The country is not in a complete mess, of course. We have places where domestic and foreign investment is happening. We are moving forward, but if we really want to compete in international markets, we need more security, less violence, stable rules of engagement and so on.

AgriBrasilis – What are the highlights of family agricultural production in Colombia and what actions are carried out to encourage and support the segment?

Jorge Bedoya – We have half a million families dedicated to coffee farming while also growing their own food. The role of family agriculture is very important here.

In the past, the State has made efforts to provide financial inclusiveness through subsidies for loans and credit lines oriented to specific populations like women farmers or black and indigenous communities.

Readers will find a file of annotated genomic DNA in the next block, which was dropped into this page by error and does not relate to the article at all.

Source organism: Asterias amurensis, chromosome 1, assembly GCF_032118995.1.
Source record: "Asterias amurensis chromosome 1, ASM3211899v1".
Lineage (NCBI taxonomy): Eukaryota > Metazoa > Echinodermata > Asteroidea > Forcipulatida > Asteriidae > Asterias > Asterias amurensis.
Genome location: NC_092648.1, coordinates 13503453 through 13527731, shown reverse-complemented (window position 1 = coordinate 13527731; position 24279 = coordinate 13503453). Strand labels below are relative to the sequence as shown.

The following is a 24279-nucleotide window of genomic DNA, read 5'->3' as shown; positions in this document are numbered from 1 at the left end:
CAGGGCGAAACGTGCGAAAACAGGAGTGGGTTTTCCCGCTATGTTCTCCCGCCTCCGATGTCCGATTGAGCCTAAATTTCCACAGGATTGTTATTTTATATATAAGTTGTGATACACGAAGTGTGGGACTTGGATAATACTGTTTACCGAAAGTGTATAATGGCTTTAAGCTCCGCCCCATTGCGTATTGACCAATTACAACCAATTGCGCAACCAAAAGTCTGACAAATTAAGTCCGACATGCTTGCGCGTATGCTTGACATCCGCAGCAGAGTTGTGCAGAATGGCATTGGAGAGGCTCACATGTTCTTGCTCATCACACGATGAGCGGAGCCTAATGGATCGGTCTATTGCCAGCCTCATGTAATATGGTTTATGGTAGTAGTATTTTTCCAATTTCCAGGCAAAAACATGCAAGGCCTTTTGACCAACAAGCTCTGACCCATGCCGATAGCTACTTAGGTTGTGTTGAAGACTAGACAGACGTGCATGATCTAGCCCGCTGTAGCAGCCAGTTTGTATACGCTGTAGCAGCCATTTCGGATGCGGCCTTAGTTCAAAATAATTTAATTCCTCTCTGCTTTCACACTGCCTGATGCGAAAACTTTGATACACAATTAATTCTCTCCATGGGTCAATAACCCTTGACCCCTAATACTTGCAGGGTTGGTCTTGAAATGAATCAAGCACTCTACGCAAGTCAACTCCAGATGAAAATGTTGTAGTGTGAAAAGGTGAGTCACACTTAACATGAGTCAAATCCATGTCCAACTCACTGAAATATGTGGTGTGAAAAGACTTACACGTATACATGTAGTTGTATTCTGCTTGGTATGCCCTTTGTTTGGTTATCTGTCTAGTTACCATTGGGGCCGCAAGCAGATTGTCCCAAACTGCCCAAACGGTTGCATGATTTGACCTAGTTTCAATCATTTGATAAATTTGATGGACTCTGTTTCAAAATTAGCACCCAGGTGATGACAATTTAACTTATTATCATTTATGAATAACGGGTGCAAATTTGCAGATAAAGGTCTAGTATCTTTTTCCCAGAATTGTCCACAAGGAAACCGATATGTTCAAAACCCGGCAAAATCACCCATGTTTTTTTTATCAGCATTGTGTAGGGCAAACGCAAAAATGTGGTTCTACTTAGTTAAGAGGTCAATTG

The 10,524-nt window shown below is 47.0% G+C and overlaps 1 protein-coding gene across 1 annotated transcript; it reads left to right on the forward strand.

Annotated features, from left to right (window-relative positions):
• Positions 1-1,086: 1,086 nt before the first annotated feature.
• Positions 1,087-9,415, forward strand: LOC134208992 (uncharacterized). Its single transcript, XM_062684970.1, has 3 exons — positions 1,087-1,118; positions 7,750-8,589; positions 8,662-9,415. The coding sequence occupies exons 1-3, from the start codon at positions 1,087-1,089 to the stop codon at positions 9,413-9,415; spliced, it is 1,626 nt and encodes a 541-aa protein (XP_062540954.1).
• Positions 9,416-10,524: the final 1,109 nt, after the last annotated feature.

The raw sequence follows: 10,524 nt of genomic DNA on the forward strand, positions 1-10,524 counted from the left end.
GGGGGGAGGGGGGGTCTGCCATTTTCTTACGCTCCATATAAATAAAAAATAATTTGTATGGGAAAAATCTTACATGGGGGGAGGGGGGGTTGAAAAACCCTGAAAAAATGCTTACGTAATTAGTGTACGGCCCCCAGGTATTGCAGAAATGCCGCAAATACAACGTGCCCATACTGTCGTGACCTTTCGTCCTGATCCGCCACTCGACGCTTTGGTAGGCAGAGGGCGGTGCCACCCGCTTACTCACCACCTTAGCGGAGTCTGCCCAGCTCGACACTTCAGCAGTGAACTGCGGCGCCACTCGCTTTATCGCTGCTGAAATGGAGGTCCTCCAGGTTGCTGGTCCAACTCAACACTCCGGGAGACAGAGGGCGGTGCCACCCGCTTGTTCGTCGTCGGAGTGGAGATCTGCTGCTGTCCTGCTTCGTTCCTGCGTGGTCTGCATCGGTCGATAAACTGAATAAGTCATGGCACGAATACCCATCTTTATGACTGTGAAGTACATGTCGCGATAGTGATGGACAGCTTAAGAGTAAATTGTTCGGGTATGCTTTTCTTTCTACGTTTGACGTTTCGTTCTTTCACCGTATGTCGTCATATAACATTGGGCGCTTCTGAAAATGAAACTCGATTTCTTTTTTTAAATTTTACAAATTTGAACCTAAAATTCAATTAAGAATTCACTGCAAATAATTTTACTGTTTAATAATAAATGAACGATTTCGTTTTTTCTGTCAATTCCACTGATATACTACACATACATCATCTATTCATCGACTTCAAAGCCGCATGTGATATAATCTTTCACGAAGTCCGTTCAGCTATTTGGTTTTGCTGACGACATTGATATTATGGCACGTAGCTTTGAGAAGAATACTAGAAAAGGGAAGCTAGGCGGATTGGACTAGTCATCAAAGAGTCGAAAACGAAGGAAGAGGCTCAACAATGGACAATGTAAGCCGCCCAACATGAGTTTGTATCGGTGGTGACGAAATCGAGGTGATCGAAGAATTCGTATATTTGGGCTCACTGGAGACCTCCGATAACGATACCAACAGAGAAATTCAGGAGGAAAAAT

There was also a program trying to guarantee land property ownership for small farmers so that they could access financial systems, for example. During the pandemic, efforts regarding education and technical assistance were very important.

When you have more than 3.5 million people employed in agriculture, you need a sound commitment in terms of resources from the Government to support those areas. There should be investments in research, infrastructure, public goods, and other areas to support family agriculture.

In a globalized market there is competition from other countries. It is necessary to achieve an economy of scale, to achieve vertical integration; you need to know about branding, marketing, to get closer to the consumer, and so on.